Friday, December 7, 2012

Speak English or Pay Fine - Unjust Rule prevalent in St.Thomas School - AIPA writes to U.P. Chief Minister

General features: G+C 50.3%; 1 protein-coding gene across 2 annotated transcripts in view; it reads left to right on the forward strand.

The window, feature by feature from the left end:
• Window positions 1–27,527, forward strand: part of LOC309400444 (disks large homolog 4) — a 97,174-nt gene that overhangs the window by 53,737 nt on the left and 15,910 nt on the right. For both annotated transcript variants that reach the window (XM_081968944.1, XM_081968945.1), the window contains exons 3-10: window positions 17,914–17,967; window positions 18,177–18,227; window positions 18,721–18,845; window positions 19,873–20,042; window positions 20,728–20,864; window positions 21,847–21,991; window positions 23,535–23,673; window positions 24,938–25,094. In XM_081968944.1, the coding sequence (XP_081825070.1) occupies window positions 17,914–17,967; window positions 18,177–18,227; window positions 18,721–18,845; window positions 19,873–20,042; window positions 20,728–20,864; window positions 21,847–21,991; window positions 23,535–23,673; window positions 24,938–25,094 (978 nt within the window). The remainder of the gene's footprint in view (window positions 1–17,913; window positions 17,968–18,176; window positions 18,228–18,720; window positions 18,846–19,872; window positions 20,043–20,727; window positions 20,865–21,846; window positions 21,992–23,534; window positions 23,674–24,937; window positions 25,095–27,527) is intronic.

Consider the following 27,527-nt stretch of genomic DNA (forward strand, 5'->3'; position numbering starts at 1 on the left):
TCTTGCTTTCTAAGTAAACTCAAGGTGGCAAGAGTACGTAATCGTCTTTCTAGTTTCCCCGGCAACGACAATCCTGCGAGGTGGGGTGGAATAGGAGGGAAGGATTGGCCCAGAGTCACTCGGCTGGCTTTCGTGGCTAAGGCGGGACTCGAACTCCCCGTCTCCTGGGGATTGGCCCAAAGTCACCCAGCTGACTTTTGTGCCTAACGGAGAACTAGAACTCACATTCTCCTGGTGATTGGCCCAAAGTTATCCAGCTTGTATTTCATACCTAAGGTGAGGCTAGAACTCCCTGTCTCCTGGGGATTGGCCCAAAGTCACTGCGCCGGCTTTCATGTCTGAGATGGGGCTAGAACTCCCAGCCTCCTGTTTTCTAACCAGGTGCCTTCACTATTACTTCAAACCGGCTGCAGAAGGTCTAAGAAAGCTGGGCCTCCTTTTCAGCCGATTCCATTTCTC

ALL INDIA PARENTS ASSOCIATION Agarwal Bhawan, G. T. Road, Tis Hazari, Delhi – 110054 To Shri Akhilesh Yadav Chief Minister Government of Uttar Pradesh 5, Kalidas Marg Lucknow, Uttar Pradesh 07.12.2012 Subject: Speak English or Pay Fine - Objectionable rule prevalent in St. Thomas School, Indirapuram, U.P. Dear Sir The parents have brought to our notice the highly objectionable, unreasonable and illegal rule imposed by St Thomas School, Gyan Khand-II, Indirapuram, Ghaziabad upon its students. Under this rule, the students are required to compulsory speak English even for personal communication amongst each other within the school premises. If any student is found speaking in Hindi, his or her I-card is confiscated and he or she is made to pay a penalty of ten rupees to get the I-card back. Teachers have been assigned the task of monitoring the implementation of this rule and to keep an eye upon the students for this purpose. It is to be noted that the school does not give any receipt in lieu of the penalty paid, nor is there any transparency about how much money is collected by way of this exercise, towards which fund it is appropriated and how it is utilized. However, the larger question is of the freedom of expression, personal liberty and respect for one’s mother-tongue. Firstly, such sort of a gag-order against Hindi-speaking is grossly violative of the right to freedom of speech and expression guaranteed under Article 19 (1) (a) of our Constitution. The Preamble to our Constitution also guarantees liberty of expression to all its citizens. It is also a well-recognized human right which features as Article 19 in the Universal Declaration of Human Rights. Freedom of choice of language is integral to the freedom of expression. The absolute restriction upon Hindi-speaking is by no means a reasonable one and therefore cannot be sustained. Secondly, an institution can determine the language of official correspondence, but so far as personal communication is concerned, it is nobody’s business to dictate which language is to be used. It is purely a matter of personal choice. By commanding the students to use only English in their conversations itself is a violation of their personal liberty and privacy. Further, it is implicit in this dictat that the teachers assigned the task of monitoring the implementation of this rule shall be spying upon and listening to all the conversations between the students all the time, which is a gross violation of the students’ privacy. The students may have several topics of discussion amongst each other including teachers’ performance and the school-which are best left free from the teachers’ spy-network. Thirdly, it is unnatural to expect an individual not to speak his mother-tongue in his daily life. Even when an individual settles away from his linguistic territory, he still continues to use his own language in his interactions with people belonging to his own linguistic community. In addition to natural tendency and instinct to speak one’s mother-tongue, it is also a question closely related to one’s cultural self-esteem and sense of homeliness. Even some of the teachers of the school who belong the Malayalam speaking community converse in Malayalam amongst each other in the school and there is no reason why only Hindi-speaking should be so penalized. The Preamble of our Constitution assures “dignity to the individual”. When a student is penalized for speaking his own mother-tongue, it is very likely that his self-pride or sense of dignity and linguistic sentiments are hurt. Speaking one’s own language is thus equated to committing a wrong by way of this rule which is derogatory to Hindi as a language. Howsoever laudable the purpose of preparing the students for the global jobs market may be, it cannot justify such punitive measure which compels a child to give up his first language, his vernacular. English is only a second language to the students and it cannot forcefully be imposed as a replacement of the first language. It is needless to emphasise that Hindi has been declared by the Constitution to be the Official language of the Union under Article 347 of our Constitution. It is highly useful to help students retain their touch with Hindi and also to polish their expression ability in Hindi. This would not only better equip them for their future but also help promote interest for the highly rich Hindi literature, which is the most authentic source of understanding our society. The over-emphasis upon English speaking at the cost of Hindi is resulting in ignorance of Hindi literature amongst the young generation. This phenomenon is not only affecting the development of the literature but also resulting in widening of the urban-rural divide. The balance between global and jobs-market compulsions on one hand and the need for understanding our society and urban-rural cohesion on the other hand has to be meticulously maintained as the same is to have a crucial bearing upon all aspects of our country’s future in the times to come. I sincerely appeal to you to reflect upon the issue, look into the same and issue appropriate directions to this school to stop this practice, thereby giving out a clear message to the all other schools and the society at large. Further, since the money has been illegally collected by the school, the school must be instructed to refund to the students all the money so collected and not to indulge in any such illegal collections from the students or parents in future. With regards Ashok Agarwal, Advocate National President, AIPA M: - 09811101923

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